The coldest river in the world is most commonly cited as the Neretva, which flows through Bosnia and Herzegovina and into Croatia. The river, also known as the Narenta, makes up part of the larger Adriatic Basin region and empties into the Adriatic Sea. The river's basin covers a total area of 4,010 square miles. The Neretva begins in the mountains of the Dinaric Alps at 4,026 feet above sea level, where it is formed by the runoff of three large glaciers and by an underground spring situated below the Jabuka Mountain. This high elevation contributes to its extremely cold temperatures, which average just above the freezing point. The cold temperatures of the river are concentrated in the Upper Neretva.
The Neretva runs a course of 140 miles, 129 miles of which flows through Bosnia and Herzegovina, over a base of limestone and dolomite rock that forms a system of caves and sinkholes. This geological feature means that the Neretva is considered a karst river and is the longest of its kind to flow through the eastern part of the Adriatic Basin. The river is remarkable for its clean, pure water and its deep greenish-blue color.
Wildlife of the Coldest River
The Upper Neretva and its surrounding area is home to numerous plant and animals species. In fact, approximately one-quarter of all European fish species are found in the river. Some researchers estimate that just over 10% of these fish are endemic to the region. Three examples of endemic fish are marble trout, Neretvan softmouth trout, and toothtrout. Each of these species belong to the Salmonidae family and are also classified as endangered. Development in and around the river has resulted in significant habitat destruction, which has been identified as the primary reason for endangered conservation status of these species.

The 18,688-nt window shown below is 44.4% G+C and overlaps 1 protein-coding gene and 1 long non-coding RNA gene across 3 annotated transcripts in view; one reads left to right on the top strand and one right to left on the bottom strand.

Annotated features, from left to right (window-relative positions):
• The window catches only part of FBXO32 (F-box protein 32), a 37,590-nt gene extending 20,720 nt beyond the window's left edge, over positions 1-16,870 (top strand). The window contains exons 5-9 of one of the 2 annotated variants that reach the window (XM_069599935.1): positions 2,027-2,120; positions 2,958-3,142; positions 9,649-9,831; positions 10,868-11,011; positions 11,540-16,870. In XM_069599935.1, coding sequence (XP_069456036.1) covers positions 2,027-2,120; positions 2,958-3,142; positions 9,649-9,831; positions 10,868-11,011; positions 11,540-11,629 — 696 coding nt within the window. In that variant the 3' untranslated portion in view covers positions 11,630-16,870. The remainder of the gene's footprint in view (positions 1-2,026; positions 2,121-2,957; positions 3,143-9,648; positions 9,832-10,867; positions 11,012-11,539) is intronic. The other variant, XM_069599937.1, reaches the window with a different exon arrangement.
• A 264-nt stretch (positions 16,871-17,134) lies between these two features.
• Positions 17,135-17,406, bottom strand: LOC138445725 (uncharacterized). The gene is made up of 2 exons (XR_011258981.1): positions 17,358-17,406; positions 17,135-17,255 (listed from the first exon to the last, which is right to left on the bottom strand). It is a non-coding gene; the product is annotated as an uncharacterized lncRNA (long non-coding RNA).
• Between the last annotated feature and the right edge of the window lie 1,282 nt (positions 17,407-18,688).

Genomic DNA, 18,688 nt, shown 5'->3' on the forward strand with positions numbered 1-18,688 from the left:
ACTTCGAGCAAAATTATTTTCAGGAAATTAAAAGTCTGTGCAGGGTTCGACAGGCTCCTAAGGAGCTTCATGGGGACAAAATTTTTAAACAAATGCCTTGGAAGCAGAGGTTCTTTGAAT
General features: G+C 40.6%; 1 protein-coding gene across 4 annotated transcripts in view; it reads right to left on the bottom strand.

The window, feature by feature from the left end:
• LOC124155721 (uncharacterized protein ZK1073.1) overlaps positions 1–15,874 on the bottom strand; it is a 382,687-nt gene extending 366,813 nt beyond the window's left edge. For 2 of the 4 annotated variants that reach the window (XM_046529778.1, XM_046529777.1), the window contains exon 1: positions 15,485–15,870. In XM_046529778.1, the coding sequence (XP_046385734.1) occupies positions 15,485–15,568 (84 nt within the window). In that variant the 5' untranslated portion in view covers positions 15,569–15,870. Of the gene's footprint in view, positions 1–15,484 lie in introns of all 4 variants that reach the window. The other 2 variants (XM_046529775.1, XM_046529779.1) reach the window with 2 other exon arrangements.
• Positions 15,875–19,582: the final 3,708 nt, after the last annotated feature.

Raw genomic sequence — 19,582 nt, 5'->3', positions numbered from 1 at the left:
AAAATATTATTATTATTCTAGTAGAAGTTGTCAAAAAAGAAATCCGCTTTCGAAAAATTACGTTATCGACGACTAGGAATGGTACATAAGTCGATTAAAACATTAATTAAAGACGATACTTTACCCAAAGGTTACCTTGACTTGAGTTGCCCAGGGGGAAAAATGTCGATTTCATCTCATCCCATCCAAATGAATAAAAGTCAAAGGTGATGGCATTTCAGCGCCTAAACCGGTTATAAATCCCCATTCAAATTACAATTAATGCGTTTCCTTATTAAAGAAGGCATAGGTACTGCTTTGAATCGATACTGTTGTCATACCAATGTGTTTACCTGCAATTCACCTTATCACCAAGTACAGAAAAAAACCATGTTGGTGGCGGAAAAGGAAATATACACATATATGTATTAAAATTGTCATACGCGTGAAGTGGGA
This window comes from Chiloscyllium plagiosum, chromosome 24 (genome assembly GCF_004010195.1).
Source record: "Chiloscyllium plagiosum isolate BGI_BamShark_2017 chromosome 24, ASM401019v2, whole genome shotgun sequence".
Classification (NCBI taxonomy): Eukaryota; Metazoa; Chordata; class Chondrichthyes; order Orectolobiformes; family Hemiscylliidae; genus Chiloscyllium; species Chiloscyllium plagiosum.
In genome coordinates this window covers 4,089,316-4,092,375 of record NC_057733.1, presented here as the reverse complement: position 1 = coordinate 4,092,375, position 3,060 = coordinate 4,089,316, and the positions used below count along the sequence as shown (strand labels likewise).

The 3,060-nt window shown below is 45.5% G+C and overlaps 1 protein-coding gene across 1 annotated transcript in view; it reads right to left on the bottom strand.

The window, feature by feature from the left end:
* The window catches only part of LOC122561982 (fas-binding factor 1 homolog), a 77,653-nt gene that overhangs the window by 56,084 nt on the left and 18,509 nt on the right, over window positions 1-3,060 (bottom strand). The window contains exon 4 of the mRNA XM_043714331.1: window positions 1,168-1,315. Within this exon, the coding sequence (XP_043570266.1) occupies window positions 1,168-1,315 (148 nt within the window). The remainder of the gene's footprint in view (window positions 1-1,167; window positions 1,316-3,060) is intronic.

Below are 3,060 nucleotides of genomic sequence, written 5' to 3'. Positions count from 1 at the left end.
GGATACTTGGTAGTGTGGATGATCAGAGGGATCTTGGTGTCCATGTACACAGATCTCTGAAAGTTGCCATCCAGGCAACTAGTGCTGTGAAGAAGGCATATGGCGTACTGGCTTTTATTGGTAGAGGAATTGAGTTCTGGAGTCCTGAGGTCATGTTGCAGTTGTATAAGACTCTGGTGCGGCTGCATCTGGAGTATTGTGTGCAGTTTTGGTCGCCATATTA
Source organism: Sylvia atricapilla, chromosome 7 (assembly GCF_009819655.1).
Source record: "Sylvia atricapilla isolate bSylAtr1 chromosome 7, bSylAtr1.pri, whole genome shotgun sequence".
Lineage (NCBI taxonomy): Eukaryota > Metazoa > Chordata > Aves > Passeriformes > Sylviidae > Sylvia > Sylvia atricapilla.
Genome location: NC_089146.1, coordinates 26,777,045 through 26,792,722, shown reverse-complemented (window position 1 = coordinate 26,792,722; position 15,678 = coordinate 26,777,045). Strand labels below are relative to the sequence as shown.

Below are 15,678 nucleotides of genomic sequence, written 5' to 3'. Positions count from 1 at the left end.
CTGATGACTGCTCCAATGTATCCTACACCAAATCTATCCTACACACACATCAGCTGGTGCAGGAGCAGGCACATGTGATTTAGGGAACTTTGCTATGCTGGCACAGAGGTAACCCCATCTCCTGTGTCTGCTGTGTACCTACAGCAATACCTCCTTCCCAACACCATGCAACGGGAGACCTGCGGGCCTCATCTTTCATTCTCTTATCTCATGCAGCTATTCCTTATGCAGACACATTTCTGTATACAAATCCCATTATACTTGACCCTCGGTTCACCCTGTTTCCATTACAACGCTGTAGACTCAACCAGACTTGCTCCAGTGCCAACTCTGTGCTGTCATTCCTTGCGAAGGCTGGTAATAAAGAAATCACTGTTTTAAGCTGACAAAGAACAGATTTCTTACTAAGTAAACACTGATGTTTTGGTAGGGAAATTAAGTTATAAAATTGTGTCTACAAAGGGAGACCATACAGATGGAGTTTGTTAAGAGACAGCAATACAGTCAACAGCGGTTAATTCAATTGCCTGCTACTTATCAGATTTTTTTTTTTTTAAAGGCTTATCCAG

The Neretva and its surrounding river basin environment face a number of environmental threats. As mentioned, development in the area has caused significant habitat destruction, resulting in the population decline of a number of species. Some of the most destructive development projects along this river are hydroelectric dams. Four large hydroelectric power plants have been built along the river, which rely on a number of dams to create energy for the surrounding areas. Another development project that has had detrimental effects on the Neretva is the Upper Horizons. This relatively new project sources groundwater from the watershed basin and redirects it to a hydroelectric plant for power production.
Additionally, the Neretva's ecosystem is threatened by invasive species. One of the most widely spread invasive species in the river is the pike perch, which is believed to have originated in Ramsko Lake. The species has moved from the lake to Rama River, eventually making its way into the Neretva. The first sighting of pike perch was recorded in the 1990s. The introduction of this species to the ecosystem has resulted in a population decline of a number of local fish, including white chub, marble trout, Adriatic Dace, and Neretvan softmouth trout.